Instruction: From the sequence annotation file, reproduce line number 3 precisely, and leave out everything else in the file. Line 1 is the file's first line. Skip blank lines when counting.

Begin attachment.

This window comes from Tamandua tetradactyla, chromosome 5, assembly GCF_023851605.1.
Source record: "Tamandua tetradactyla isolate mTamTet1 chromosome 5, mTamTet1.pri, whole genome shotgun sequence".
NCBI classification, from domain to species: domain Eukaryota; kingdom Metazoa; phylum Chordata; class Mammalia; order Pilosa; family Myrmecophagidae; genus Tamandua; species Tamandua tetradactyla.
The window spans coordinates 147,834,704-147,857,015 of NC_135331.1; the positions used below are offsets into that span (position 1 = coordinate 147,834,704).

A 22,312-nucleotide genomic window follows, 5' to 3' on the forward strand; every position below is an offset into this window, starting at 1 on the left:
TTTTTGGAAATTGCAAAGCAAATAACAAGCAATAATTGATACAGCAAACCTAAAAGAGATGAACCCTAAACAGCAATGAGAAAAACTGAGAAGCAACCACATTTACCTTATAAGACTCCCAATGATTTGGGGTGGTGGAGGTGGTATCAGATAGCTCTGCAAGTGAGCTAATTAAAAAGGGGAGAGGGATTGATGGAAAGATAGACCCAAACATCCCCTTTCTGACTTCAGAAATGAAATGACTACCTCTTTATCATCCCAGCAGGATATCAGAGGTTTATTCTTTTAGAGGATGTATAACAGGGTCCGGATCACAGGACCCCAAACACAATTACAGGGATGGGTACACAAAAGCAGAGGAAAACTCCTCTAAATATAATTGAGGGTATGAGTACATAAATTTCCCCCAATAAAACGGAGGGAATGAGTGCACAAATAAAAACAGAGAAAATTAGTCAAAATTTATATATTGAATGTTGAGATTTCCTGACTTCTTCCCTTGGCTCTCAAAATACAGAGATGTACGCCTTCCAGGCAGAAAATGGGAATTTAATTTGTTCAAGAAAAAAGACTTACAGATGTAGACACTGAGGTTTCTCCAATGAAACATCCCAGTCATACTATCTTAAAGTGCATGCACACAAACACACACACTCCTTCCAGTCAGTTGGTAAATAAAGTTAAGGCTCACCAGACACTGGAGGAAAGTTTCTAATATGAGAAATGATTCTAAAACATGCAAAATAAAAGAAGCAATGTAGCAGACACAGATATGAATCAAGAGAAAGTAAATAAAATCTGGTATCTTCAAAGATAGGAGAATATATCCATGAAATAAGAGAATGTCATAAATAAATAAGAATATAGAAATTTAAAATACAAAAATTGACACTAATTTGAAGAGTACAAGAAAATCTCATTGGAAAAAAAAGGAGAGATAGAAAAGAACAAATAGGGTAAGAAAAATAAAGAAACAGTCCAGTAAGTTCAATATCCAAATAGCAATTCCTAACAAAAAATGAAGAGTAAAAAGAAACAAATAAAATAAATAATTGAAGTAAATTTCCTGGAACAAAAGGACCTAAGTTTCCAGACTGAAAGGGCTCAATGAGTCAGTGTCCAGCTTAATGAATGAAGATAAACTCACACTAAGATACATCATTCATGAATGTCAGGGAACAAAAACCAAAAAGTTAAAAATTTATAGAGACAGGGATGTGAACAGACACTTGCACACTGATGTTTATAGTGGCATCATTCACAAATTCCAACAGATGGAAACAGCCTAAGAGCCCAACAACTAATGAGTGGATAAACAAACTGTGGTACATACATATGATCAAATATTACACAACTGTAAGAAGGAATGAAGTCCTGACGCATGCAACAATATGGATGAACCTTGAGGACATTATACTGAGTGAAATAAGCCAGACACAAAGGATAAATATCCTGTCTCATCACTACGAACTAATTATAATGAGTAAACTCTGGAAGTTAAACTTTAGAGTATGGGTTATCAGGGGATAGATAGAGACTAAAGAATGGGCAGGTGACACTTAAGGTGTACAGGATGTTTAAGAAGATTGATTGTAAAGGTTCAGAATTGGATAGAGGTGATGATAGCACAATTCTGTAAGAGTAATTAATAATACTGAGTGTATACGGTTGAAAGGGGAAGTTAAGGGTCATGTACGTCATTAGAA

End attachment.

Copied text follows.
NCBI classification, from domain to species: domain Eukaryota; kingdom Metazoa; phylum Chordata; class Mammalia; order Pilosa; family Myrmecophagidae; genus Tamandua; species Tamandua tetradactyla.